Thanks to the hard work of "apple detectives," five types of apples that once were thought to be extinct have been rediscovered in northern Idaho and eastern Washington state.
David Benscoter, a retired federal investigator, worked with Temperate Orchard Conservancy in Oregon and Fedco Seeds in Maine to get positive identifications on the fruit.
"I just love the history of these old apples and what they meant to the first homesteaders that arrived here in eastern Washington and northern Idaho," Benscoter told the Lewiston Tribune. "The apple was the most important fruit you could have, and it could be used in so many ways."
The rediscovered apples are the Shackleford, Saxon Priest, Kittageskee, Ewalt and McAffee varietals.
Apples can have as many as 50 different identifiers, including stem length, shape, size, color and the structure of the bottom.
To help identify the apples, Benscoter used written descriptions from old books and antique watercolor paintings like the ones featured here.
The Shackleford apple, for example, is a large, deep-red apple that keeps well in storage. It's also consistent in shape, color and size, according to Benscoter.
Benscoter first became interested in tracking down old and lost varieties of apples five years ago after he helped a neighbor with some yard work. The neighbor had an apple tree in her yard, and he began investigating.
"I got on the internet and was doing some research," he said. "It just kind of snowballed from there."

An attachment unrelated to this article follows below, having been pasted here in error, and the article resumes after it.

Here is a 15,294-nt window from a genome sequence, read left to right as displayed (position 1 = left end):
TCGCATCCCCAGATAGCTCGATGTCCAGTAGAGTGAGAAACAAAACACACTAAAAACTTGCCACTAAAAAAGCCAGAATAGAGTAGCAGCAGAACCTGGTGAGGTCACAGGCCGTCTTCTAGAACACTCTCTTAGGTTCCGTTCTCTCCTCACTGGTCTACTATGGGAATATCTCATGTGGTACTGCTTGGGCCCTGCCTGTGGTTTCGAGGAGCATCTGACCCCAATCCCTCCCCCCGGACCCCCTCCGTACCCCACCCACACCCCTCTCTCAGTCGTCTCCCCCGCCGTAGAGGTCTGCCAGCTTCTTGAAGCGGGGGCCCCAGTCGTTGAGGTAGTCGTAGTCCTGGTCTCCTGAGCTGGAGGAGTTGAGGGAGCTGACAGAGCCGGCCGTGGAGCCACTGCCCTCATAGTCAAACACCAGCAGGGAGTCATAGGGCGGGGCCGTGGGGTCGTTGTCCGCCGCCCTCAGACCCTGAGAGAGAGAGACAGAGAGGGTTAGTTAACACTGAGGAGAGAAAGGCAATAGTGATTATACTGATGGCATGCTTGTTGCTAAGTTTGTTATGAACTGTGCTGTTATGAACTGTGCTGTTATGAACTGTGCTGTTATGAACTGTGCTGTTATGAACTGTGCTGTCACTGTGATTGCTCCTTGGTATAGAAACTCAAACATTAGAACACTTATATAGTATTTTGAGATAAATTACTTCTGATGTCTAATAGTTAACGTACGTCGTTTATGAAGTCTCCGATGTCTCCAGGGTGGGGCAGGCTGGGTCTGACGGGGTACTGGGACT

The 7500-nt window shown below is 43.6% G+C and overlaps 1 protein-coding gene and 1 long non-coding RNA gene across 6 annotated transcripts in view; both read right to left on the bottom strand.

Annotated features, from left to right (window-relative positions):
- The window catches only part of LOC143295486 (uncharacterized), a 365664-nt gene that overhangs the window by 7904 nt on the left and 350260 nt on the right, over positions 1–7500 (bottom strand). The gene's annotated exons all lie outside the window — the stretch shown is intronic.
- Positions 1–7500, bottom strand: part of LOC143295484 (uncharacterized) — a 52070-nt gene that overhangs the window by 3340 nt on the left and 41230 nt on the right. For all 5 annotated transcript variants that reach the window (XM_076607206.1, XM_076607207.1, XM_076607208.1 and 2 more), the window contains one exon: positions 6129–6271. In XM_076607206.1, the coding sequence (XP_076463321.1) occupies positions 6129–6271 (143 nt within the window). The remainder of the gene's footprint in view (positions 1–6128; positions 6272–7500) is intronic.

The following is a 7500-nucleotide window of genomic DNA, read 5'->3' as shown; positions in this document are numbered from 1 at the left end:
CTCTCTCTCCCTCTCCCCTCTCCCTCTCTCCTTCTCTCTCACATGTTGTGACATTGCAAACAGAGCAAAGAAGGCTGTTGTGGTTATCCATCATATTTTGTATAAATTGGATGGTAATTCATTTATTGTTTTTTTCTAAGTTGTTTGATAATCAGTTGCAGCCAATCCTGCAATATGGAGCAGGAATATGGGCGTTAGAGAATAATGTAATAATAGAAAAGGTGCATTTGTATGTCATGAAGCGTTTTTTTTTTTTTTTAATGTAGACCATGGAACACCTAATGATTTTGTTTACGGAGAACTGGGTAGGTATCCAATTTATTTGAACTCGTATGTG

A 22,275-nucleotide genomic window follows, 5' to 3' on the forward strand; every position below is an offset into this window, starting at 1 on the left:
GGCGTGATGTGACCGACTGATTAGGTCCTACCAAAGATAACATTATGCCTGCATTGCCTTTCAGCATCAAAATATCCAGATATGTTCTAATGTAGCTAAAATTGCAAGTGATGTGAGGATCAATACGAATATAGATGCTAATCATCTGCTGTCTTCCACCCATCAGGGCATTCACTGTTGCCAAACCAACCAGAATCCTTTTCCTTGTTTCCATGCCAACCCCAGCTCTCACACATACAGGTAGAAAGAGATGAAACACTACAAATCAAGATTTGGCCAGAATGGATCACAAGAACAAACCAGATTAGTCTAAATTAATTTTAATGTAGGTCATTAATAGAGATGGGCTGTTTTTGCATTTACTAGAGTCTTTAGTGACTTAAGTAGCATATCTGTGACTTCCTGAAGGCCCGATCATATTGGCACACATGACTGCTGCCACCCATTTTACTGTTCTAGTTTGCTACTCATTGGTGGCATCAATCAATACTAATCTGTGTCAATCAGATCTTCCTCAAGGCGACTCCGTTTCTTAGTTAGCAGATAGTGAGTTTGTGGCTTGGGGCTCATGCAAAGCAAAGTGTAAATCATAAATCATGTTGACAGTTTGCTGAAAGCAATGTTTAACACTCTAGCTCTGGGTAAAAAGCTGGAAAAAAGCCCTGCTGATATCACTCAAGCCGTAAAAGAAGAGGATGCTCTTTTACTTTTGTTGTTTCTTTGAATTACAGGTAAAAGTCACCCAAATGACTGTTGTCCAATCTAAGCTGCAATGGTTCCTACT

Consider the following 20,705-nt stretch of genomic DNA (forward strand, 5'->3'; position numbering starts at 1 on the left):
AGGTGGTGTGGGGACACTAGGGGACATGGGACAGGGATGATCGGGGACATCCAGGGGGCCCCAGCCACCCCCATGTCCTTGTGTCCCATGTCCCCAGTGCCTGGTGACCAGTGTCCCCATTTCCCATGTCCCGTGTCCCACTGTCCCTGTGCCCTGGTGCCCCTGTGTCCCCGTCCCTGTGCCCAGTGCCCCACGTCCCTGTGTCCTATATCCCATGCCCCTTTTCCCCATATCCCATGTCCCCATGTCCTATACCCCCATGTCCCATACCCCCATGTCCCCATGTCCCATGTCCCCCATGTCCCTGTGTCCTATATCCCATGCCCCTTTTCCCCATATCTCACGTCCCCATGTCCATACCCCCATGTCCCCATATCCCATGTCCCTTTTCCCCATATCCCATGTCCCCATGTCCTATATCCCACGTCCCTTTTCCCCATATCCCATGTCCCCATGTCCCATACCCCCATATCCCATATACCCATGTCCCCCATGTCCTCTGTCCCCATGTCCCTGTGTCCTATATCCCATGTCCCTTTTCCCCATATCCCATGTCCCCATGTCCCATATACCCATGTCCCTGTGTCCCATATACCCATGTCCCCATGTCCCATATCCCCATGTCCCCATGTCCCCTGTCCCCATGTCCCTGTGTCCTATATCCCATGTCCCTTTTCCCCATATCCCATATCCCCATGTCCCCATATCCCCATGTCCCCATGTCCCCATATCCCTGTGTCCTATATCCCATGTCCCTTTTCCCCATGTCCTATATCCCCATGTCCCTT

Sorting through old county fair records, Benscoter discovered several apples that were considered extinct. Since then, he has rediscovered more than 20 varieties that were considered lost.
Rediscovering these lost apples is important for genetic diversity in apples, according to experts at the Temperate Orchard Conservancy in Oregon.
"We need this diversity spread around," Joanie Cooper said to the Spokesman-Review. "Nobody knows for sure which apple is better."
The conservancy grafts scion wood onto root stock saplings to save those genes. Grafted trees will be available for sale starting in 2019, and the conservancy will also ship scion wood anywhere in the U.S.
Benscoter estimates that of the more than 17,000 named apple varieties that originated in North America, only about 4,000 still exist today.
"Those apples have been forgotten about in the back of someone's field or an old orchard nobody has taken care of in a hundred years," Benscoter said. "I'm hopeful, and obviously the search has been somewhat successful, and so I think there are still many apples out there that can be found."
Benscoter also thinks he's found seven other apples that have not yet been confirmed or are extremely rare.
These include the Autumn Gray, Surprise No. 1, Flushing Spitzenburg (pictured above), Republican Pippin, Bogdanoff Glass, Flory and Early Colton.
Benscoter says the Early Colton is only the second one of its kind known to exist of antique age.